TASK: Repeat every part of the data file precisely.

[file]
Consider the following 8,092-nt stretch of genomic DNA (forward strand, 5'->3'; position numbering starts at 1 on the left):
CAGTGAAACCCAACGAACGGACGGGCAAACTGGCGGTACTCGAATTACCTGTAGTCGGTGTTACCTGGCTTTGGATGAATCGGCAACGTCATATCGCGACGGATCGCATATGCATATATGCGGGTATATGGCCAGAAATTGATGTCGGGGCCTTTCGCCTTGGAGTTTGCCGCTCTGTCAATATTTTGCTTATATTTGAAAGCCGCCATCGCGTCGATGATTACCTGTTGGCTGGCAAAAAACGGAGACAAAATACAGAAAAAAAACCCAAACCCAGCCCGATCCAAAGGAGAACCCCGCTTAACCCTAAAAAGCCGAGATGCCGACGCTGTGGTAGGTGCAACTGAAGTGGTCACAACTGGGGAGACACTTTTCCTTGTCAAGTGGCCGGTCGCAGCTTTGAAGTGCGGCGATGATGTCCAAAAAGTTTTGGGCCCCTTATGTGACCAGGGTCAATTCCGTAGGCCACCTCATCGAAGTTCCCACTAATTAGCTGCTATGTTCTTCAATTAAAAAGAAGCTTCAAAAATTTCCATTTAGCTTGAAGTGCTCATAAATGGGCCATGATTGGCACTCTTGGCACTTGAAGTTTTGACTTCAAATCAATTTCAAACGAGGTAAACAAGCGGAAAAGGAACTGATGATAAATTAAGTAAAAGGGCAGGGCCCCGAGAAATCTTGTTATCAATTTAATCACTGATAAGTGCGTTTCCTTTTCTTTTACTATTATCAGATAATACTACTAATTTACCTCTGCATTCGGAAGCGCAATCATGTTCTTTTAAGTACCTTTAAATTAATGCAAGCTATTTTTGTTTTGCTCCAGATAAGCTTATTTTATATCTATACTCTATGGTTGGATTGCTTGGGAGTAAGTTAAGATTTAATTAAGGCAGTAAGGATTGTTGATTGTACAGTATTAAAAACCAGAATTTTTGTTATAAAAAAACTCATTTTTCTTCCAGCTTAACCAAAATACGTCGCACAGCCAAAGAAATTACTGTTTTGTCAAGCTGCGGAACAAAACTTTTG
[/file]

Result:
Consider the following 8,092-nt stretch of genomic DNA (forward strand, 5'->3'; position numbering starts at 1 on the left):
CAGTGAAACCCAACGAACGGACGGGCAAACTGGCGGTACTCGAATTACCTGTAGTCGGTGTTACCTGGCTTTGGATGAATCGGCAACGTCATATCGCGACGGATCGCATATGCATATATGCGGGTATATGGCCAGAAATTGATGTCGGGGCCTTTCGCCTTGGAGTTTGCCGCTCTGTCAATATTTTGCTTATATTTGAAAGCCGCCATCGCGTCGATGATTACCTGTTGGCTGGCAAAAAACGGAGACAAAATACAGAAAAAAAACCCAAACCCAGCCCGATCCAAAGGAGAACCCCGCTTAACCCTAAAAAGCCGAGATGCCGACGCTGTGGTAGGTGCAACTGAAGTGGTCACAACTGGGGAGACACTTTTCCTTGTCAAGTGGCCGGTCGCAGCTTTGAAGTGCGGCGATGATGTCCAAAAAGTTTTGGGCCCCTTATGTGACCAGGGTCAATTCCGTAGGCCACCTCATCGAAGTTCCCACTAATTAGCTGCTATGTTCTTCAATTAAAAAGAAGCTTCAAAAATTTCCATTTAGCTTGAAGTGCTCATAAATGGGCCATGATTGGCACTCTTGGCACTTGAAGTTTTGACTTCAAATCAATTTCAAACGAGGTAAACAAGCGGAAAAGGAACTGATGATAAATTAAGTAAAAGGGCAGGGCCCCGAGAAATCTTGTTATCAATTTAATCACTGATAAGTGCGTTTCCTTTTCTTTTACTATTATCAGATAATACTACTAATTTACCTCTGCATTCGGAAGCGCAATCATGTTCTTTTAAGTACCTTTAAATTAATGCAAGCTATTTTTGTTTTGCTCCAGATAAGCTTATTTTATATCTATACTCTATGGTTGGATTGCTTGGGAGTAAGTTAAGATTTAATTAAGGCAGTAAGGATTGTTGATTGTACAGTATTAAAAACCAGAATTTTTGTTATAAAAAAACTCATTTTTCTTCCAGCTTAACCAAAATACGTCGCACAGCCAAAGAAATTACTGTTTTGTCAAGCTGCGGAACAAAACTTTTG